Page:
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12x36 belt drive import expectations for depth/width of cut

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  • #16
    Originally posted by Yondering View Post
    One more comment on spindle bearings for these lathes (still assuming yours is like mine and BCRider's) - the inner bearing races may be a pretty tight press fit on the spindle, so the lock nuts can feel tight without actually causing much preload. Mine was tight enough that even with the nuts backed off, I had to use a dead blow hammer on the back of the spindle to loosen the preload from it's originally over-tightened condition. This also meant that when re-tightening it to the final position, I had to tighten the nuts quite a bit more than I expected.

    The spindle bearings in mine do warm up in use now, but have enough preload that it doesn't matter if they're warm or cold. I never have any need to warm up the lathe before cutting.

    I'll also point out that when experimenting with preload on mine, in the "too loose" condition that caused chatter like you describe, there was still no measurable play in the spindle, the bearings warmed up slightly when running, and the lock nuts felt pretty tight. It just vibrated and chattered with anything but light cuts. I had to just tighten preload a little bit more at a time until the chatter went away.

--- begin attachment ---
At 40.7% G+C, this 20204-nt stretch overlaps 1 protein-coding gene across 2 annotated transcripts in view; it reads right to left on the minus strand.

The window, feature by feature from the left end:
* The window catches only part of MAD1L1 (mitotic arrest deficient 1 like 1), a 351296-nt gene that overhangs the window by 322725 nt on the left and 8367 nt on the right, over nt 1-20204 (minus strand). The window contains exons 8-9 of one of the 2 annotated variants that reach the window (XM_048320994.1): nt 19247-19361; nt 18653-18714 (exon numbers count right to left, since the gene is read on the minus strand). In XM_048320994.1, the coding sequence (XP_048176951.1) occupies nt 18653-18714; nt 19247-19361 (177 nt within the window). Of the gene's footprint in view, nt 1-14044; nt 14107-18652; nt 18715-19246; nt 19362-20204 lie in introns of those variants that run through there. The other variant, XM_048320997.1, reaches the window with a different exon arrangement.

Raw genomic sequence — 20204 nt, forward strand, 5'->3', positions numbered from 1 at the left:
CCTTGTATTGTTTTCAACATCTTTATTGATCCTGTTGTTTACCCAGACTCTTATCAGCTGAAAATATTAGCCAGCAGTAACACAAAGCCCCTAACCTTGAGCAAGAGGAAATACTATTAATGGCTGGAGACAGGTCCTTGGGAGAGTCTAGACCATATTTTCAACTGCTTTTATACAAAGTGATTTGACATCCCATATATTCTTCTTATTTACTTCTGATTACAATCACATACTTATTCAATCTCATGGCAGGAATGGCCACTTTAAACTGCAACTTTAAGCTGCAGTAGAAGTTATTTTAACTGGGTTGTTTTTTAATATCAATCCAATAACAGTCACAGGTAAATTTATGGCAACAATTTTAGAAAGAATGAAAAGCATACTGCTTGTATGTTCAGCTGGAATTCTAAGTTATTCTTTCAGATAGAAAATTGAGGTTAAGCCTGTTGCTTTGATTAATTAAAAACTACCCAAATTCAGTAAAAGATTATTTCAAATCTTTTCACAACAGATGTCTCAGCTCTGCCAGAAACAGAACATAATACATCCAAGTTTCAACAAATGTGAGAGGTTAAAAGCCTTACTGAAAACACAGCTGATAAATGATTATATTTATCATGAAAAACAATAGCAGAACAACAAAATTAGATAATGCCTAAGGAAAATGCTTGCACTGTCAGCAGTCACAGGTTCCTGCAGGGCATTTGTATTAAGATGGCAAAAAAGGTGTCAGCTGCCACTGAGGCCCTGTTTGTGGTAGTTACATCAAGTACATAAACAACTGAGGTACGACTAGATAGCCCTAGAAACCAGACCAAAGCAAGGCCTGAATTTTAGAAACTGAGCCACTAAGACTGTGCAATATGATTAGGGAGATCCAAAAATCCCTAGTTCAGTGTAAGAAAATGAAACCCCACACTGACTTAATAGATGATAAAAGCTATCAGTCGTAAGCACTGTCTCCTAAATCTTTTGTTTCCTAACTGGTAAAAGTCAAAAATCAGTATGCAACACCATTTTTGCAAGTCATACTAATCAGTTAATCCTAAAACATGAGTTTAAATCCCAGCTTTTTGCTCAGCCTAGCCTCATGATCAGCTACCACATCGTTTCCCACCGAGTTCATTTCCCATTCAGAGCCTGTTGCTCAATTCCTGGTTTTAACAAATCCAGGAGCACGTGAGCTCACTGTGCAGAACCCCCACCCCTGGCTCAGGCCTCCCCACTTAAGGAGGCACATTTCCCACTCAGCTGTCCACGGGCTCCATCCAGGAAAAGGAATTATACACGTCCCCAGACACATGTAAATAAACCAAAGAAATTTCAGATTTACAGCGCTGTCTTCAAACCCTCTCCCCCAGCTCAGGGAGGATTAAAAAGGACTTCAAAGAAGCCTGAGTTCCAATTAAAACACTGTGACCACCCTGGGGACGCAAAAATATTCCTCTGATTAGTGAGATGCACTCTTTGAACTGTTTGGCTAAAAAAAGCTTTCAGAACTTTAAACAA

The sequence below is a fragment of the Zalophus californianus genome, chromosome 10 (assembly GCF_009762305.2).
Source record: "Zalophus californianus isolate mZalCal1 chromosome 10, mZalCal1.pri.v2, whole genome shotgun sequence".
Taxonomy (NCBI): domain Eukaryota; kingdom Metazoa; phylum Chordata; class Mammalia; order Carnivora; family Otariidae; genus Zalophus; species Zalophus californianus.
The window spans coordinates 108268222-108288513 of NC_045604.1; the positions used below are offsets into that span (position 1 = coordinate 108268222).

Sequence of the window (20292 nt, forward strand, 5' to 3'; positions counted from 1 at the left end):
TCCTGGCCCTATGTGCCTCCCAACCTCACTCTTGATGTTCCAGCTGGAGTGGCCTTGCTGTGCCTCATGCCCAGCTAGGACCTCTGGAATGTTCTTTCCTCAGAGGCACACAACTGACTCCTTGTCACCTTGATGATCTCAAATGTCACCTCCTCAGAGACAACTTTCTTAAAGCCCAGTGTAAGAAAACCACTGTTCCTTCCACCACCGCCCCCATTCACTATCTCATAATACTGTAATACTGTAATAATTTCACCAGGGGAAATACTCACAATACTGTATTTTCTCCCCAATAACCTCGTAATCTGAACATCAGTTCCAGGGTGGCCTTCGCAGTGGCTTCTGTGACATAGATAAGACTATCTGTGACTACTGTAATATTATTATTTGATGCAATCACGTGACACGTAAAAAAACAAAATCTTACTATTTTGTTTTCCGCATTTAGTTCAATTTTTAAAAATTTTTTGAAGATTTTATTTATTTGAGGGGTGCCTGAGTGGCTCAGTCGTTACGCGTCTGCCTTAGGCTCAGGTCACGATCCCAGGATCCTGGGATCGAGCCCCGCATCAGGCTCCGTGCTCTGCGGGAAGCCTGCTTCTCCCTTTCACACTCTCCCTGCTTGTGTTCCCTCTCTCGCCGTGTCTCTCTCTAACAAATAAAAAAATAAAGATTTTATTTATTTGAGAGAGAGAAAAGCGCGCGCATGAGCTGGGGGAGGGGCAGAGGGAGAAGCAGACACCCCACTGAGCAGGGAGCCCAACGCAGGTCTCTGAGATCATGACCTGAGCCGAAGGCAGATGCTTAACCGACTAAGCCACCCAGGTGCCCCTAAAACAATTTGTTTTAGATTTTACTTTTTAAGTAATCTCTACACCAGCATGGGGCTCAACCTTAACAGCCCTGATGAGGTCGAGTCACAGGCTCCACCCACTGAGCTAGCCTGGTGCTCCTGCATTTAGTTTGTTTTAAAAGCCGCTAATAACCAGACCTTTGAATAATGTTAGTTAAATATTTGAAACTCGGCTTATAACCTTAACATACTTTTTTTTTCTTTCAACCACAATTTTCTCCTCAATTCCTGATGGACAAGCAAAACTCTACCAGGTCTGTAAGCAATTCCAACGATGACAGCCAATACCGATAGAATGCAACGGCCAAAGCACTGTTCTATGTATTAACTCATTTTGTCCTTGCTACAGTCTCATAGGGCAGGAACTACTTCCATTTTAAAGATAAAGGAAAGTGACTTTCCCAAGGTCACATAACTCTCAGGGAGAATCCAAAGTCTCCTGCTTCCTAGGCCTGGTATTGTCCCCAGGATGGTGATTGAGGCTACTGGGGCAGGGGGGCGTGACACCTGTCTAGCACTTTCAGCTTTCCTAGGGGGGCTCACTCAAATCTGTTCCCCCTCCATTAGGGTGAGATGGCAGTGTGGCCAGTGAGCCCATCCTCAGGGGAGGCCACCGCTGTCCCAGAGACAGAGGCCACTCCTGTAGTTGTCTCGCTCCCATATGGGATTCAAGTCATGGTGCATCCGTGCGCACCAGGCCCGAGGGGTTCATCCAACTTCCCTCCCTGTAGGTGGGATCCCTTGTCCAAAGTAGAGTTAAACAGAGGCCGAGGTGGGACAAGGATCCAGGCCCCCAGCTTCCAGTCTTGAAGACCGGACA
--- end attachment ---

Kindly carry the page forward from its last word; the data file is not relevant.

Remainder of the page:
Just curious, how tight the bearings were after factory ie how hot they got in use?
    (I'm assuming that bearings heating up was the reason you had to loosen them)
    Location: Helsinki, Finland, Europe

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    • #17
      Great news, you guys were right. I backed off the lock nut and gave the main castle nut maybe another 16th of a turn. Ran it at the new high speed of 1700rpm (VFD at 90hz) for 15 minutes. Front and rear bearing temps both only still around 110F, perfectly acceptable. Instant improvement in cutting. With the same 1.375" 12L14 chucked up I made several parting cuts at 800-1000 rpm and several turning passes with carbide up to 0.125" on the radius, maybe even more. I had hints of chatter here and there but could often feed harder through it. I'm going to let things cool over night and try it out cold and see how she does, tempted to snug up just a little more.

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      • #18
        Originally posted by MattiJ View Post
        Just curious, how tight the bearings were after factory ie how hot they got in use?
        (I'm assuming that bearings heating up was the reason you had to loosen them)
        The spindle had a lot of drag when I got it; enough that it was blowing breakers when trying to start the lathe. Once it was running and in use for a little while, the spindle bearing area became hot enough that it was uncomfortable to keep my hand on it. That was with new spindle bearing oil too.

        That may have been the reason my lathe had a little surface rust but very little sign of use. It was a good find, all said and done.